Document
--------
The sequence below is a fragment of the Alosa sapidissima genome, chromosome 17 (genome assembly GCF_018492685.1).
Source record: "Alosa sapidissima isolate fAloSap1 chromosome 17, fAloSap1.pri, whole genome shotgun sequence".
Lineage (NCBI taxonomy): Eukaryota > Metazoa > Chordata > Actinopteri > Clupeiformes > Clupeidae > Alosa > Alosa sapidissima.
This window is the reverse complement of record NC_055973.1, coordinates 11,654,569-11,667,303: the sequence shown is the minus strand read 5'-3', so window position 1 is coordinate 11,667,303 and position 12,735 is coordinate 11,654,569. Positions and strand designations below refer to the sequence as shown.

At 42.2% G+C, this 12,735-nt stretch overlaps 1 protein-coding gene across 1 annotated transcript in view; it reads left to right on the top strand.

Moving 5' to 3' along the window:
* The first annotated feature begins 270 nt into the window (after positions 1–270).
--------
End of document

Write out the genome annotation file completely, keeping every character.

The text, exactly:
The sequence below is a fragment of the Alosa sapidissima genome, chromosome 17 (genome assembly GCF_018492685.1).
Source record: "Alosa sapidissima isolate fAloSap1 chromosome 17, fAloSap1.pri, whole genome shotgun sequence".
Lineage (NCBI taxonomy): Eukaryota > Metazoa > Chordata > Actinopteri > Clupeiformes > Clupeidae > Alosa > Alosa sapidissima.
This window is the reverse complement of record NC_055973.1, coordinates 11,654,569-11,667,303: the sequence shown is the minus strand read 5'-3', so window position 1 is coordinate 11,667,303 and position 12,735 is coordinate 11,654,569. Positions and strand designations below refer to the sequence as shown.

At 42.2% G+C, this 12,735-nt stretch overlaps 1 protein-coding gene across 1 annotated transcript in view; it reads left to right on the top strand.

Moving 5' to 3' along the window:
* The first annotated feature begins 270 nt into the window (after positions 1–270).